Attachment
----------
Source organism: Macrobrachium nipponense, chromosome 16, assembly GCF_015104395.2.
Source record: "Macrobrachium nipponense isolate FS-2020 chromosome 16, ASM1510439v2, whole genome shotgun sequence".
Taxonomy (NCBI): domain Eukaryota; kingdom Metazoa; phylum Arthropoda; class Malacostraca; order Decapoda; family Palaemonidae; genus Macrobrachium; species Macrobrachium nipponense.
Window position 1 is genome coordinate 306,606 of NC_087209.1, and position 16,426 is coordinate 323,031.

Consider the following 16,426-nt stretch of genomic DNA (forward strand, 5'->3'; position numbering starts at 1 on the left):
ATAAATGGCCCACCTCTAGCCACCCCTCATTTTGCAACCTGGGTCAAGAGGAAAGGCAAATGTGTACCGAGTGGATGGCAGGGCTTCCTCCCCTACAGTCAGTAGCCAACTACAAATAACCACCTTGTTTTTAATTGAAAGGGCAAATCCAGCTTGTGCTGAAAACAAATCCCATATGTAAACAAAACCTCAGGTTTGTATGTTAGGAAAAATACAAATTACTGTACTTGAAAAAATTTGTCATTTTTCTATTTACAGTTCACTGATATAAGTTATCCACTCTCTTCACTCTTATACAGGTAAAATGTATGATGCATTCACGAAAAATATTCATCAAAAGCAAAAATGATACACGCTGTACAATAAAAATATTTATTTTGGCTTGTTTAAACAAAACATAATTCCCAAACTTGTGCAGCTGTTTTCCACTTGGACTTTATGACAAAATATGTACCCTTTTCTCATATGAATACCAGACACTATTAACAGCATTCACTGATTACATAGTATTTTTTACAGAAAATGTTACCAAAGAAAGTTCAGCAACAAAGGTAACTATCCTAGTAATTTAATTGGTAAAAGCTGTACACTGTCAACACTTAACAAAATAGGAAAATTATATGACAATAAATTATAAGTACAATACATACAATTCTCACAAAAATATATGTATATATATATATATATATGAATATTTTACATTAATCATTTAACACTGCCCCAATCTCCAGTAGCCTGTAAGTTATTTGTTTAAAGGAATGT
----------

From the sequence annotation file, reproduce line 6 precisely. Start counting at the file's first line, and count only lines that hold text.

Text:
ATAAATGGCCCACCTCTAGCCACCCCTCATTTTGCAACCTGGGTCAAGAGGAAAGGCAAATGTGTACCGAGTGGATGGCAGGGCTTCCTCCCCTACAGTCAGTAGCCAACTACAAATAACCACCTTGTTTTTAATTGAAAGGGCAAATCCAGCTTGTGCTGAAAACAAATCCCATATGTAAACAAAACCTCAGGTTTGTATGTTAGGAAAAATACAAATTACTGTACTTGAAAAAATTTGTCATTTTTCTATTTACAGTTCACTGATATAAGTTATCCACTCTCTTCACTCTTATACAGGTAAAATGTATGATGCATTCACGAAAAATATTCATCAAAAGCAAAAATGATACACGCTGTACAATAAAAATATTTATTTTGGCTTGTTTAAACAAAACATAATTCCCAAACTTGTGCAGCTGTTTTCCACTTGGACTTTATGACAAAATATGTACCCTTTTCTCATATGAATACCAGACACTATTAACAGCATTCACTGATTACATAGTATTTTTTACAGAAAATGTTACCAAAGAAAGTTCAGCAACAAAGGTAACTATCCTAGTAATTTAATTGGTAAAAGCTGTACACTGTCAACACTTAACAAAATAGGAAAATTATATGACAATAAATTATAAGTACAATACATACAATTCTCACAAAAATATATGTATATATATATATATATATGAATATTTTACATTAATCATTTAACACTGCCCCAATCTCCAGTAGCCTGTAAGTTATTTGTTTAAAGGAATGT